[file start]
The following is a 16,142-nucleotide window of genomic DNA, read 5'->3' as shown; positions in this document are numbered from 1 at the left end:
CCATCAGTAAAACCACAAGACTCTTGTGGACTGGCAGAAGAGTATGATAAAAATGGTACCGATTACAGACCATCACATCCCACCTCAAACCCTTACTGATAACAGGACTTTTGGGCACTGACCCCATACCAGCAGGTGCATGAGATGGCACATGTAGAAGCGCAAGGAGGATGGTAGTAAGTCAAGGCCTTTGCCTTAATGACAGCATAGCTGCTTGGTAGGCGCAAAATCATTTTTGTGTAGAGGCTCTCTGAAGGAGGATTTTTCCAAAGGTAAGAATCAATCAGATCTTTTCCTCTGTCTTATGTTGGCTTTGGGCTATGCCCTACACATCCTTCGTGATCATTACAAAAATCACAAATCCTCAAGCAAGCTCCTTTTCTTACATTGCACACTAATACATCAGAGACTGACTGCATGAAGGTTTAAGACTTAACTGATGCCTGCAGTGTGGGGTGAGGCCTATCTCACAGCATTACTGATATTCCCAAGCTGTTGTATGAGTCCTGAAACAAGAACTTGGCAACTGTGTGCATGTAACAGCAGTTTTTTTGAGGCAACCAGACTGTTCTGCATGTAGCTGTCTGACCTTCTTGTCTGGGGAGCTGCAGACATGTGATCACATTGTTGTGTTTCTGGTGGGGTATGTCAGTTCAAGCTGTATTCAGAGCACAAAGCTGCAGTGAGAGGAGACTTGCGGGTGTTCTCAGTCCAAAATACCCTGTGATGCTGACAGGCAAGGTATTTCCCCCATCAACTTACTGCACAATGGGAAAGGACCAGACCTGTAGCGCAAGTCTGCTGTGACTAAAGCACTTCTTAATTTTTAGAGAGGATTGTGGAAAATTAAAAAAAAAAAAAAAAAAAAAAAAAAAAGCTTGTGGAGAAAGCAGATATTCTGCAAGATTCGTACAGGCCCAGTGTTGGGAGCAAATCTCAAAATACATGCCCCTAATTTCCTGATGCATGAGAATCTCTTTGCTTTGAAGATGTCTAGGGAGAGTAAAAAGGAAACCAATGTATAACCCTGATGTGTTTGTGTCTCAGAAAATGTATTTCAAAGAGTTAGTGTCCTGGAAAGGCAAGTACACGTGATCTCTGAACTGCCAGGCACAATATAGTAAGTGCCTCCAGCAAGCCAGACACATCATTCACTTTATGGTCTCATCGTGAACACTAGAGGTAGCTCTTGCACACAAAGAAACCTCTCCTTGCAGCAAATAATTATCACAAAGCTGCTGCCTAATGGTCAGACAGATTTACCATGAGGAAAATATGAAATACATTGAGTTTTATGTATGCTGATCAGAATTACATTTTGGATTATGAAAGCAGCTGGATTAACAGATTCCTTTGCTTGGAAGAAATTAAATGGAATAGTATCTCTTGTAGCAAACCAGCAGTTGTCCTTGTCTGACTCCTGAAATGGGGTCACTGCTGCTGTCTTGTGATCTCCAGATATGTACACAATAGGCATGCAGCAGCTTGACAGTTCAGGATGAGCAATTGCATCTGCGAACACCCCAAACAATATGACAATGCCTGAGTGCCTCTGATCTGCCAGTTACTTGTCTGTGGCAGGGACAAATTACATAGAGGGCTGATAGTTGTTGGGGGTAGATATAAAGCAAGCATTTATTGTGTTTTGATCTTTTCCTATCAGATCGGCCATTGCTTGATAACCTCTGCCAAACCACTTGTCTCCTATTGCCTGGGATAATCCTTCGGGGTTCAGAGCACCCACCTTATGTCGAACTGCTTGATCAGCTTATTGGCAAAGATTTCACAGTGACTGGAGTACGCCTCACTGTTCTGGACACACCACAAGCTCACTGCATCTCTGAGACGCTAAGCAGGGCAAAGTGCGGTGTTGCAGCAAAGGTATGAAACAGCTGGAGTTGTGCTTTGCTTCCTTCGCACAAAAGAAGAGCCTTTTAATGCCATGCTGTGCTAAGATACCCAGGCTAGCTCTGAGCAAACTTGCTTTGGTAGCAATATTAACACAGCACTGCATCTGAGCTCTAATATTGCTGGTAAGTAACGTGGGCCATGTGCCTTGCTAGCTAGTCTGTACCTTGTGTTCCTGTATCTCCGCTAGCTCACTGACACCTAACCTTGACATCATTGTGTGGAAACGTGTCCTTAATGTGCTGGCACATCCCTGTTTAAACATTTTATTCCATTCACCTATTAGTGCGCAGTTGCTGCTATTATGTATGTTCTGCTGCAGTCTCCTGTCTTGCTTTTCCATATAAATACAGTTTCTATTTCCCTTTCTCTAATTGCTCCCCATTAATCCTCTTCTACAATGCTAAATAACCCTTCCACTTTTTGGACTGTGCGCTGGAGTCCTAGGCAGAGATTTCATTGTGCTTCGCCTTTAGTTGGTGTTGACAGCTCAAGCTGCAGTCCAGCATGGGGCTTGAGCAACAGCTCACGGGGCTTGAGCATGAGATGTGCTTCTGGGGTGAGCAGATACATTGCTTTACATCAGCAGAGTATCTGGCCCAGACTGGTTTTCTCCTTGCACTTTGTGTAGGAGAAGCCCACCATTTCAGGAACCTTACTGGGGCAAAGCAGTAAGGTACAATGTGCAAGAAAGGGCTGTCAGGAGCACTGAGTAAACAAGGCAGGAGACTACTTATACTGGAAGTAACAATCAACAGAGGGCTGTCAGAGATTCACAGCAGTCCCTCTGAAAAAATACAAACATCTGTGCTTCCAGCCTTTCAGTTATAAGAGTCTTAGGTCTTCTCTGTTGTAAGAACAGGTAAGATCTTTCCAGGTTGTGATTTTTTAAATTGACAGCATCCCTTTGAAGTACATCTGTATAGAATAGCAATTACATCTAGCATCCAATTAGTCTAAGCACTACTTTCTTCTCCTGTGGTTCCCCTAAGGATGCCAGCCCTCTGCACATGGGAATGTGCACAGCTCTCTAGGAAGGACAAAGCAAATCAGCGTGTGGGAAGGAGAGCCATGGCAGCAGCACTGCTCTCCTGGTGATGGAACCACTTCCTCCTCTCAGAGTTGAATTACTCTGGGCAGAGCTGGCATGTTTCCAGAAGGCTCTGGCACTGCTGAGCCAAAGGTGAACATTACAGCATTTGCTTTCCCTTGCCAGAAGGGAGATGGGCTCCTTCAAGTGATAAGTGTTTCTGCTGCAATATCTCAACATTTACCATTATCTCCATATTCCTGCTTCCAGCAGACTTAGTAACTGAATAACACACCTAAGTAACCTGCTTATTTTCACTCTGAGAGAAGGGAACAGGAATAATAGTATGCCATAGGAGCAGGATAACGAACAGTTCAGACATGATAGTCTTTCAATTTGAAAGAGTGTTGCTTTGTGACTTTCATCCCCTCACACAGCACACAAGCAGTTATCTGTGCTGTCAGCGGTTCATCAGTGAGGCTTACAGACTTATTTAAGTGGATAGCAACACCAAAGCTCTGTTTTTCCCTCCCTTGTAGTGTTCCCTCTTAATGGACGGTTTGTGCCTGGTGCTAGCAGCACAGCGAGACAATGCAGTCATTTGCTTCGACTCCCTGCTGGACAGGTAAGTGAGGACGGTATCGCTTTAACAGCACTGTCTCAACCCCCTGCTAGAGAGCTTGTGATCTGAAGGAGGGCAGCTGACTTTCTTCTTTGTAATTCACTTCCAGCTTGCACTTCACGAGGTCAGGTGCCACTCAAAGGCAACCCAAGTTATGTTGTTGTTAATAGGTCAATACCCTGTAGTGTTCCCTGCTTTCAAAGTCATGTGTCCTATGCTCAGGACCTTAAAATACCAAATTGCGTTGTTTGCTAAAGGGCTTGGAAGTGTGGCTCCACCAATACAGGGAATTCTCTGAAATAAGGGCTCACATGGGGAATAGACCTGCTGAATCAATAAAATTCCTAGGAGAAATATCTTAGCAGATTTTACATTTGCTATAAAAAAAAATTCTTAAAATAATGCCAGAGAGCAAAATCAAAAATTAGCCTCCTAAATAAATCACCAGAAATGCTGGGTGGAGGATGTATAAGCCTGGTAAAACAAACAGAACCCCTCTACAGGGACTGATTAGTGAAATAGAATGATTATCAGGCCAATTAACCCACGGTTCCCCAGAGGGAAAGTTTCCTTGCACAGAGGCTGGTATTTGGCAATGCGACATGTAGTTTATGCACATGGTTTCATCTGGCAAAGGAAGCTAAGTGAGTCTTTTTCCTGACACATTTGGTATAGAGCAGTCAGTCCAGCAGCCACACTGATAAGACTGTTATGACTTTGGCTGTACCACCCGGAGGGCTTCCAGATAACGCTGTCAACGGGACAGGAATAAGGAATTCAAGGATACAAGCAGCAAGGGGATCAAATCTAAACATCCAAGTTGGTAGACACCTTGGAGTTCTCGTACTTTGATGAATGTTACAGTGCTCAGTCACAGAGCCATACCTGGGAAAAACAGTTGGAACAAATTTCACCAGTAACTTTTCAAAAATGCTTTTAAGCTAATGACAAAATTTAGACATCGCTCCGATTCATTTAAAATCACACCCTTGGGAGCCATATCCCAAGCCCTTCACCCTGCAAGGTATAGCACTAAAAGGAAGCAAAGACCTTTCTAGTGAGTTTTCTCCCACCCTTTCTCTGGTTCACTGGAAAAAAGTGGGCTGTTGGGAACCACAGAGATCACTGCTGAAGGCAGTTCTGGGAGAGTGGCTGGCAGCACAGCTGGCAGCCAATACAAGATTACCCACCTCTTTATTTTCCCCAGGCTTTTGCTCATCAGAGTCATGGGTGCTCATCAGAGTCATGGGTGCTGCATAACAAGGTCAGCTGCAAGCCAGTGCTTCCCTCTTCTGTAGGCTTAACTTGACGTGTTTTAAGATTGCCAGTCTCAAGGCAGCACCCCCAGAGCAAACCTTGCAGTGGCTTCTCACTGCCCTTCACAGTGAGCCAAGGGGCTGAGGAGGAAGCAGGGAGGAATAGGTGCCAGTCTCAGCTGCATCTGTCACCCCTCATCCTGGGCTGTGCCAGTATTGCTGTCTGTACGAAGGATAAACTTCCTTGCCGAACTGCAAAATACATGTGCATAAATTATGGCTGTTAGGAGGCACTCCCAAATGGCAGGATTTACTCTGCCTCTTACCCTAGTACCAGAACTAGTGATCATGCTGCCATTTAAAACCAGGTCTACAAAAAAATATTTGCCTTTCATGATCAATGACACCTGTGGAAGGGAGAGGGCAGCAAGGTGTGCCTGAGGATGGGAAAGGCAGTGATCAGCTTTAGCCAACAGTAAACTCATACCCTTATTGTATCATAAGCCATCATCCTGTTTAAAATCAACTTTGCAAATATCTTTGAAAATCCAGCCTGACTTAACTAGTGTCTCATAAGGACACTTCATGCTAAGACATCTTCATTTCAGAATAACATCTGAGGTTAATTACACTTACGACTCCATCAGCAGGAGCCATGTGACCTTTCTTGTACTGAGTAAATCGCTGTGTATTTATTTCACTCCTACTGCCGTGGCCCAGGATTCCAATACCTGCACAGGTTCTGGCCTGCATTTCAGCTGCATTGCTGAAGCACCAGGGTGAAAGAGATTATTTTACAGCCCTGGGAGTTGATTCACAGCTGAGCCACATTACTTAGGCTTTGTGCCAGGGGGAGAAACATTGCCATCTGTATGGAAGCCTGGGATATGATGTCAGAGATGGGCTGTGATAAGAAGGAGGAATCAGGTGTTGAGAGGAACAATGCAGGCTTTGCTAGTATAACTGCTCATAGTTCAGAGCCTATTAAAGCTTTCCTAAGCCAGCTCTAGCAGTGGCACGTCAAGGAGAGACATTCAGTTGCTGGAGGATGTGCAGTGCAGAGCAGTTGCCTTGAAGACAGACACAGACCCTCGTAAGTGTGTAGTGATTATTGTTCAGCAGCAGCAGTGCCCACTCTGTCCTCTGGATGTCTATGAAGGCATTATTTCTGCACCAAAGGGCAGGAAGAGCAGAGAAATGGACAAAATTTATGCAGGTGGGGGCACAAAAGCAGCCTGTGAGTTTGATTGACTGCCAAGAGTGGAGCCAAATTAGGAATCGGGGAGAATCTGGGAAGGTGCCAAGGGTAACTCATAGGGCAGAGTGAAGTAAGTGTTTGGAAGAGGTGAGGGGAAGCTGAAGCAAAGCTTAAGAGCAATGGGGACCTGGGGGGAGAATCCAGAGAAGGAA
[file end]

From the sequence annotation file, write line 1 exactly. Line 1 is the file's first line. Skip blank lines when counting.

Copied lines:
The following is a 16,142-nucleotide window of genomic DNA, read 5'->3' as shown; positions in this document are numbered from 1 at the left end: